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EU Sports Law is shaped by three landmark sources: the Court of Justice’s rulings in Walrave and Koch, Bosman and Meca-Medina, which in fertile combination brought EU law to a case-by-case examination of sporting practices that is infused by sensitivity to sport’s peculiar features, now supported by the explicit Treaty direction contained in Article 165 TFEU that the EU shall respect the ‘specific nature’ of sport. A model of conditional autonomy lies at the heart of EU sports law – sporting autonomy is respected on condition that it is shown how and why chosen practices are truly needed. In Bosman the Court concluded that nationality discrimination practised in club football did not carry the same resonance as the nationality discrimination at international level to which it had given the green light in Walrave and Koch, while in Meca-Medina anti-doping procedures were reviewed but not condemned. Article 165 captures and confirms the notion of conditional autonomy.
Edited by Trudie Knijn and Manuela Naldini
Jack Anderson, Richard Parrish and Borja García
Trudie Knijn and Manuela Naldini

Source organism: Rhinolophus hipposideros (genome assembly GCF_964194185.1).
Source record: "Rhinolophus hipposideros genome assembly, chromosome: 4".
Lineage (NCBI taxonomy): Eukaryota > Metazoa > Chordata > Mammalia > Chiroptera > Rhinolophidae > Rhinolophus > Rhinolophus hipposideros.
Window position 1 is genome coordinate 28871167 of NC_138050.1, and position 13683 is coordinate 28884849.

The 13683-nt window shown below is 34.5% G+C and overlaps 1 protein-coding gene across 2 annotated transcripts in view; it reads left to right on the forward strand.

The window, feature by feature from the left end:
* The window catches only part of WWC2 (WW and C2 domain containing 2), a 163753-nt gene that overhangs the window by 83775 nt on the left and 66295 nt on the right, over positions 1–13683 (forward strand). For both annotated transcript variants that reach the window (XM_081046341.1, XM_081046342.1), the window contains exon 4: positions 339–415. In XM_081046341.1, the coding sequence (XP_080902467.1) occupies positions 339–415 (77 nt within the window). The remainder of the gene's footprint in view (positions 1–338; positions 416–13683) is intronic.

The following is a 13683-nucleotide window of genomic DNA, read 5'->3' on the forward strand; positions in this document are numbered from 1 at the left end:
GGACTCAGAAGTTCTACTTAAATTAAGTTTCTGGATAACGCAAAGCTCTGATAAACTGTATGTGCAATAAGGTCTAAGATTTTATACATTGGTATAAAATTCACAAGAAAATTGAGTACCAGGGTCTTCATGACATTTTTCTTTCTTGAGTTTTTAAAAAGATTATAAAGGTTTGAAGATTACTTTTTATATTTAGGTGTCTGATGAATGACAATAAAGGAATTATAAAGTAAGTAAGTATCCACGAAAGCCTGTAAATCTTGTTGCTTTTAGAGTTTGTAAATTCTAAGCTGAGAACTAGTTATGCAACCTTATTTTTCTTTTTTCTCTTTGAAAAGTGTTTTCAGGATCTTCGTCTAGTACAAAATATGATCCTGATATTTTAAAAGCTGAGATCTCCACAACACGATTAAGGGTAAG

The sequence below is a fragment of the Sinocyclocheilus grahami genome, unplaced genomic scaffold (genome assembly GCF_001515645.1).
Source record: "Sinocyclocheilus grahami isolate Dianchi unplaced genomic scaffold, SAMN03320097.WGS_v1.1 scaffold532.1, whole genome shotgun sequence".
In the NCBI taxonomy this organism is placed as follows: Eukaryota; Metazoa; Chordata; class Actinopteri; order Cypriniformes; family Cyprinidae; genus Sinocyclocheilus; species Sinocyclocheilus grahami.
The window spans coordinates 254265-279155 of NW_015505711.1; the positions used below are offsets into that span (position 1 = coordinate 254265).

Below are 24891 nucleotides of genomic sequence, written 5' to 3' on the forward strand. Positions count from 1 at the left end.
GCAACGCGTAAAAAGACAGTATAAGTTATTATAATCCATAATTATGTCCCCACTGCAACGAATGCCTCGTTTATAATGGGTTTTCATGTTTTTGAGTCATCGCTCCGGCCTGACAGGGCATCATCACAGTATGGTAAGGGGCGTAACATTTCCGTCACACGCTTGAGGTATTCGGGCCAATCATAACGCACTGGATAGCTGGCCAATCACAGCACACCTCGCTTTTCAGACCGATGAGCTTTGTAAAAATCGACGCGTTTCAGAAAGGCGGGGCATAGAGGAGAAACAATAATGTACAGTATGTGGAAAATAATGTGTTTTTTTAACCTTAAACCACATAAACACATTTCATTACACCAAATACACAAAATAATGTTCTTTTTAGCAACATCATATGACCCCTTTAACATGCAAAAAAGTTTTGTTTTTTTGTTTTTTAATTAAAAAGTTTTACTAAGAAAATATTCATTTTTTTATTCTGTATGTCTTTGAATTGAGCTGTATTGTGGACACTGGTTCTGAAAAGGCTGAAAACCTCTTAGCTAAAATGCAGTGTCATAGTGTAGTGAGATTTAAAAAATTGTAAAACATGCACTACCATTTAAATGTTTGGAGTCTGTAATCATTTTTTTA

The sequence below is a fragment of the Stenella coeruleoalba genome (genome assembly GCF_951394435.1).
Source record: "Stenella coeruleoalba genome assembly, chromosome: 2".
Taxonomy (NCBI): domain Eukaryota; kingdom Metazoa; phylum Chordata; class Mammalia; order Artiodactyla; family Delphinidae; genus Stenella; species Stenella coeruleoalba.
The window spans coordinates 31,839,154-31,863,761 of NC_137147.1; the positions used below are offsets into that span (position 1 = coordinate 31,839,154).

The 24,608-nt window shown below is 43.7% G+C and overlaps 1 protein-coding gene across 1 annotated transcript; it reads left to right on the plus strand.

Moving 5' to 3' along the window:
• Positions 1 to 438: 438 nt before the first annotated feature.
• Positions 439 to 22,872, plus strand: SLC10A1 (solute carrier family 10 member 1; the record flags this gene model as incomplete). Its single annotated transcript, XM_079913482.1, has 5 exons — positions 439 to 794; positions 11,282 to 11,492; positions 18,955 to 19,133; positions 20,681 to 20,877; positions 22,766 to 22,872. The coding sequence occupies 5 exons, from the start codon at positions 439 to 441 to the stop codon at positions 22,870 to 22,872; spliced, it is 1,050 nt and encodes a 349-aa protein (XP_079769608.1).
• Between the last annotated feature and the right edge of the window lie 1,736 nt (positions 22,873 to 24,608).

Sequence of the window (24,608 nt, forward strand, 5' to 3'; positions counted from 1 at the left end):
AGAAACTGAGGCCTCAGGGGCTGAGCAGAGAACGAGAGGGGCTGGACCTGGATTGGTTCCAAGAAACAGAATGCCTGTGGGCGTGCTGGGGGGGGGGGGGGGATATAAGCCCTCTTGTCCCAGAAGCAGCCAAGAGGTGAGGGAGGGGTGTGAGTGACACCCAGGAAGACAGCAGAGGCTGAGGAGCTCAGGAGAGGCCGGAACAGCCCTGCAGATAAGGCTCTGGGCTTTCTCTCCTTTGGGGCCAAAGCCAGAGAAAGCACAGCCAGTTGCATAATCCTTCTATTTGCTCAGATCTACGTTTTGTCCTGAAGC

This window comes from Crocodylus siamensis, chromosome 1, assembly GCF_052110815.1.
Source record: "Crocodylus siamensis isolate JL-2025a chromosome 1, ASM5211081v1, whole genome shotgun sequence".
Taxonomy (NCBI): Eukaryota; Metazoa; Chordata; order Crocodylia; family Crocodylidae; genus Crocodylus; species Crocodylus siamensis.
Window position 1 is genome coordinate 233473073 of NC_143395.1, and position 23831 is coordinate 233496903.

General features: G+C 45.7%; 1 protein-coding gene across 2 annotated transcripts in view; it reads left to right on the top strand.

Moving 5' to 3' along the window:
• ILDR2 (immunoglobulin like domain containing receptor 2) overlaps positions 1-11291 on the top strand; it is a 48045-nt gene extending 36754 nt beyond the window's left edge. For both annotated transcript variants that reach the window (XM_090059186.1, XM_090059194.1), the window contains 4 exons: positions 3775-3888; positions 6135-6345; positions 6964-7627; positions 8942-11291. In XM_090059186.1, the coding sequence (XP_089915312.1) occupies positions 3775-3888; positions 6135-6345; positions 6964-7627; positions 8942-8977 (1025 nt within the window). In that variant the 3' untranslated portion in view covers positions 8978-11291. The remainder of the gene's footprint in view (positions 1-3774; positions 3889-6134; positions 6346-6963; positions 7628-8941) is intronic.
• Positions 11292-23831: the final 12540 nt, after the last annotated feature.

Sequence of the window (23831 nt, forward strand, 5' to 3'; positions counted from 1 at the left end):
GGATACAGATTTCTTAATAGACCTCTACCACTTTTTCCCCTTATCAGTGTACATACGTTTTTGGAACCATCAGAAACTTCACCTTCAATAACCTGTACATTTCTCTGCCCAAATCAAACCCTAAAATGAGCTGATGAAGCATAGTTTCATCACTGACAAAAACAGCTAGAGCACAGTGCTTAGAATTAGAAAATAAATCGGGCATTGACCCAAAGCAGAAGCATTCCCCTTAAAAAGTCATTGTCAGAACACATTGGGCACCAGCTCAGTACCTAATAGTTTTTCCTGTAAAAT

This introductory chapter summarizes the book and puts in in the perspective of the extent to which EU citizenship is different for women and men, for the young and the old, for those who stay in their own country and for those who move within the European Union. It introduces diverse aspects of EU citizenship ranging among the political citizenship of young Europeans, the civil and social rights of migrant care workers, reproductive rights and variations in family law among member states, and EU gender politics and policies. It signals a remarkable and paradoxical tendency towards expanding the right to family life, exemplified by recognition of family diversity by the European Court for Human Rights and EU law, which have more recently substantially reduced the autonomy of national jurisdiction in not granting the right to family life to ‘other’ types of family forms, and the current process of increasing family dependency because of limited social citizenship rights for non-wage workers.